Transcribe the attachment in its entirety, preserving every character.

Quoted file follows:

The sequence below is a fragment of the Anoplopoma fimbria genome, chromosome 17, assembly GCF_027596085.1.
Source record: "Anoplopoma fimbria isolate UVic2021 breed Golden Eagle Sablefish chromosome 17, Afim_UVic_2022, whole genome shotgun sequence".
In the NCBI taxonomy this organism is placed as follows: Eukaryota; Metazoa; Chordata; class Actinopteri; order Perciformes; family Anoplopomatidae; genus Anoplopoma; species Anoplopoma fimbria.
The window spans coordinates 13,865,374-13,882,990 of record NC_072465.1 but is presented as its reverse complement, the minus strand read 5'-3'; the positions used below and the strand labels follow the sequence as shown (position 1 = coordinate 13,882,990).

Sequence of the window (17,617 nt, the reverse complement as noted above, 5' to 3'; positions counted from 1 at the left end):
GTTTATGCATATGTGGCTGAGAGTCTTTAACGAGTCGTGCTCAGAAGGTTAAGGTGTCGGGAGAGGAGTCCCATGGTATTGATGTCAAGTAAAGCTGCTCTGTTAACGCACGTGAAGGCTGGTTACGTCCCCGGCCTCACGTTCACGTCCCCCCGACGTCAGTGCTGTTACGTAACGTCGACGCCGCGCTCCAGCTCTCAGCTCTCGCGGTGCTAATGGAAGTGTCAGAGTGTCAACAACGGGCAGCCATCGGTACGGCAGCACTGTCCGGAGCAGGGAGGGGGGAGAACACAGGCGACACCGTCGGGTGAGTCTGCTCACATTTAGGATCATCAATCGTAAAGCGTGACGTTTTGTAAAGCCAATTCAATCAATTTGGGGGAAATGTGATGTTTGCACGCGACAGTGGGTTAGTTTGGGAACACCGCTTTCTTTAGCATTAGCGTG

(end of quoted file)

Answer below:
The sequence below is a fragment of the Anoplopoma fimbria genome, chromosome 17, assembly GCF_027596085.1.
Source record: "Anoplopoma fimbria isolate UVic2021 breed Golden Eagle Sablefish chromosome 17, Afim_UVic_2022, whole genome shotgun sequence".
In the NCBI taxonomy this organism is placed as follows: Eukaryota; Metazoa; Chordata; class Actinopteri; order Perciformes; family Anoplopomatidae; genus Anoplopoma; species Anoplopoma fimbria.
The window spans coordinates 13,865,374-13,882,990 of record NC_072465.1 but is presented as its reverse complement, the minus strand read 5'-3'; the positions used below and the strand labels follow the sequence as shown (position 1 = coordinate 13,882,990).

Sequence of the window (17,617 nt, the reverse complement as noted above, 5' to 3'; positions counted from 1 at the left end):
GTTTATGCATATGTGGCTGAGAGTCTTTAACGAGTCGTGCTCAGAAGGTTAAGGTGTCGGGAGAGGAGTCCCATGGTATTGATGTCAAGTAAAGCTGCTCTGTTAACGCACGTGAAGGCTGGTTACGTCCCCGGCCTCACGTTCACGTCCCCCCGACGTCAGTGCTGTTACGTAACGTCGACGCCGCGCTCCAGCTCTCAGCTCTCGCGGTGCTAATGGAAGTGTCAGAGTGTCAACAACGGGCAGCCATCGGTACGGCAGCACTGTCCGGAGCAGGGAGGGGGGAGAACACAGGCGACACCGTCGGGTGAGTCTGCTCACATTTAGGATCATCAATCGTAAAGCGTGACGTTTTGTAAAGCCAATTCAATCAATTTGGGGGAAATGTGATGTTTGCACGCGACAGTGGGTTAGTTTGGGAACACCGCTTTCTTTAGCATTAGCGTG